Minnesota Hillel’s Maroon & Gold Shabbat Back In Full Force After Three Years

Minnesota Hillel, an organization focused on fostering Jewish identity among college students at the University of Minnesota, will host their annual Maroon & Gold Shabbat on April 21 at the McNamara Alumni Center.

The event, now in its ninth year, has been modified each of the last three years due to COVID restrictions. This year, the event will return to pre-COVID standards with upwards of 500 students, parents, alumni and community members expected to attend, Benjie Kaplan, executive director of Minnesota Hillel, said in an email statement.

Maroon & Gold Shabbat, originally known as “Milgrom Shabbat,” was turned into a larger community event in 2014. Since then, “it has grown from 75 people in the Hillel cafeteria to over 500 people,” Kaplan said.

Polly Lehman was a member of Minnesota Hillel as an undergraduate student and now works as the director of Jewish student life at the organization. In this role, she focuses on student engagement, programming, leadership development and overall community building. She said the event will feature many different components, such as student speakers reflecting on highlights of the organization from the past year and sharing their experiences in the Jewish community.

The event’s Shabbat service will include a unique spin along with its regular rituals. This particular service will feature several Minnesota Hillel students performing various songs, Lehman said.

Several awards will also be presented at the event, including the Rabbi Louis Milgrom Memorial Student Leadership Award, given to a student “who demonstrates a strong commitment to Jewish life on campus,” Lehman said. The award is named after Rabbi Louis Milgrom, a beloved figure in Hillel’s history.

Lehman and the rest of the organization are thrilled to have the entire community back together again and for current students to participate in their first full-fledged Maroon & Gold Shabbat.

“We’re so excited to show them this strength and unity that I don’t think they’ve seen before,” Lehman said.

Last year’s Maroon & Gold Shabbat was in person after two years of virtual gatherings and had primarily students in attendance, Carlie Sachs, the current president of Minnesota Hillel, said. That event was held in the organization’s building with 200 students in attendance. 

The event in 2022 was limited in the number of community members that could attend due to many of them taking extra COVID precautions, Sachs said. This year, Maroon & Gold Shabbat will be in a much larger space to accommodate more people.

“We’re looking forward to having essentially unlimited space for as many community members as we can hold,” Sachs said.

Despite the event being virtual in 2020 and 2021, that didn’t stop Minnesota Hillel from engaging with the Jewish community.

COVID shut the University down three weeks before Maroon & Gold Shabbat in 2020, according to Kaplan. Carli Shapiro, the president of the organization during this time, said there was a fast turnaround to make it a digital event. But, with the help of student planners, staff and members of the Jewish community, the event was able to get 600 people to participate from their homes.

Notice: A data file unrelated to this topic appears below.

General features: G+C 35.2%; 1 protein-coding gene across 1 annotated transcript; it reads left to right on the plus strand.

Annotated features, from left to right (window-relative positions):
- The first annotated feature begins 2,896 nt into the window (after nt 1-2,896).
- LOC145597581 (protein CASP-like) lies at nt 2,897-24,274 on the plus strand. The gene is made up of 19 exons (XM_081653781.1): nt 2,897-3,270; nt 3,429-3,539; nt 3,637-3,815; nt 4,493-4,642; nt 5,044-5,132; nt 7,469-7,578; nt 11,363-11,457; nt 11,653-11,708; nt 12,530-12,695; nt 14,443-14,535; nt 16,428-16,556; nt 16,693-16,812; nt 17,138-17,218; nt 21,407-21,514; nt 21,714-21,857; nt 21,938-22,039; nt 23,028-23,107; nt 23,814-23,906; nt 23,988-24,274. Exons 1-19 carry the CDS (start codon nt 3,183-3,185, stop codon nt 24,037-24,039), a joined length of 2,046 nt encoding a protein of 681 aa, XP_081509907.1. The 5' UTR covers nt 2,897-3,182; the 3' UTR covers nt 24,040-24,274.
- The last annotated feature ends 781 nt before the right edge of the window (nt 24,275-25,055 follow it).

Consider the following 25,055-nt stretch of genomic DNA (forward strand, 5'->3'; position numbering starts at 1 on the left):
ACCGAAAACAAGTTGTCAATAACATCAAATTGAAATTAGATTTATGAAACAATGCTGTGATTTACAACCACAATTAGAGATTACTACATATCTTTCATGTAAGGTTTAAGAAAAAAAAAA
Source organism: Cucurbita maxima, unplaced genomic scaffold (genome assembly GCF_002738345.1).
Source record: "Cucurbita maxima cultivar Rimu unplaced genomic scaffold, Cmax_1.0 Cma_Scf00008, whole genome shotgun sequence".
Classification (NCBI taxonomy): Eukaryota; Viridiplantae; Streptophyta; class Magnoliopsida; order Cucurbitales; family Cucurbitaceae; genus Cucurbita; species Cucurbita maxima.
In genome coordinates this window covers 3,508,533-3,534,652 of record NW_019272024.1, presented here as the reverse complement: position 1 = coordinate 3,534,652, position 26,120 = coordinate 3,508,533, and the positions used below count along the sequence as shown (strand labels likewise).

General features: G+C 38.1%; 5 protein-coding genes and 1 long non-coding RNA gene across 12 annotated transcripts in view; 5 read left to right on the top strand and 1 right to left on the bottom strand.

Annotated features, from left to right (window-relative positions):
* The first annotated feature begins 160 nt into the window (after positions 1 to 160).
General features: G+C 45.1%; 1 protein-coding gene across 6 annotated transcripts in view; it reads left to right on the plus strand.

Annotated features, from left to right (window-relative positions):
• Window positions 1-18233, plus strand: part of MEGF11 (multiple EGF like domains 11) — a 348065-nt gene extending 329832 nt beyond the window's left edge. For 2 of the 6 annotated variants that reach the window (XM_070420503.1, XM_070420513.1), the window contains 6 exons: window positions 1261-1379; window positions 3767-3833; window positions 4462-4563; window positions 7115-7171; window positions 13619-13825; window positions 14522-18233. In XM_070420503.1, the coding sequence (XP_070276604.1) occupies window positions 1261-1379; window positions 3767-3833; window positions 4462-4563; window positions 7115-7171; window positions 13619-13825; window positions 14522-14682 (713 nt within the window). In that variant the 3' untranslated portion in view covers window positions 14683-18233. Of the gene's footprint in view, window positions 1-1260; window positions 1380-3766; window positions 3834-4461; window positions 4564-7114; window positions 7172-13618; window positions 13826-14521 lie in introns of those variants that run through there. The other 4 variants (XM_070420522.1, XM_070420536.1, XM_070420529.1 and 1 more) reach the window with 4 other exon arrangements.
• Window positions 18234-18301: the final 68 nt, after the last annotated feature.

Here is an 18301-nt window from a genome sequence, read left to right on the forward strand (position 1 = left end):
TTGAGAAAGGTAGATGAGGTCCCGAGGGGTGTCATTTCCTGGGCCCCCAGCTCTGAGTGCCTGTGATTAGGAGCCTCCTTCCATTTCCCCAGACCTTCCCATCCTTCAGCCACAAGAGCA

TC Jewfolk, the Minnesota-based nonprofit, had been leading community-wide digital candle lightings during the beginning of the pandemic lockdowns. Minnesota Hillel partnered with TC Jewfolk to help with the candle lightings component of the 2020 Maroon & Gold Shabbat, Shapiro said. 

Shapiro, who currently works in the Jewish community, thinks the event is a great opportunity to showcase Hillel’s reach and the impact it has on students. During her time as a student, Shapiro said Minnesota Hillel had many positive impacts on her.

“Pretty much everything I ever learned in college, I learned from Hillel.”

While Maroon & Gold Shabbat in 2021 was still virtual, Lehman said it was a “more creative, deconstructed version.”

Kelsey Bailey, the president of Minnesota Hillel during this version of the event, said the organization had more of an idea of how to execute a virtual Shabbat, but it “still was completely different than years before.”

The event that year featured student videos and slideshows and shipped out Shabbat boxes, aptly called “Shabboxes,” with ritual items and other gifts, according to Bailey.

Lehman thinks Maroon & Gold Shabbat is special because, not only is it Minnesota Hillel’s “final hurrah,” but it is solely rooted in community and engaging students with their Jewish identities.

“We very often come together to celebrate things,” Lehman said. “We’ll come together to celebrate a holiday. We’ll come together to celebrate an achievement of someone. But this event is purely about celebrating the community that students have built.”

Registration closes on April 7. Additional availability may be available by emailing [email protected].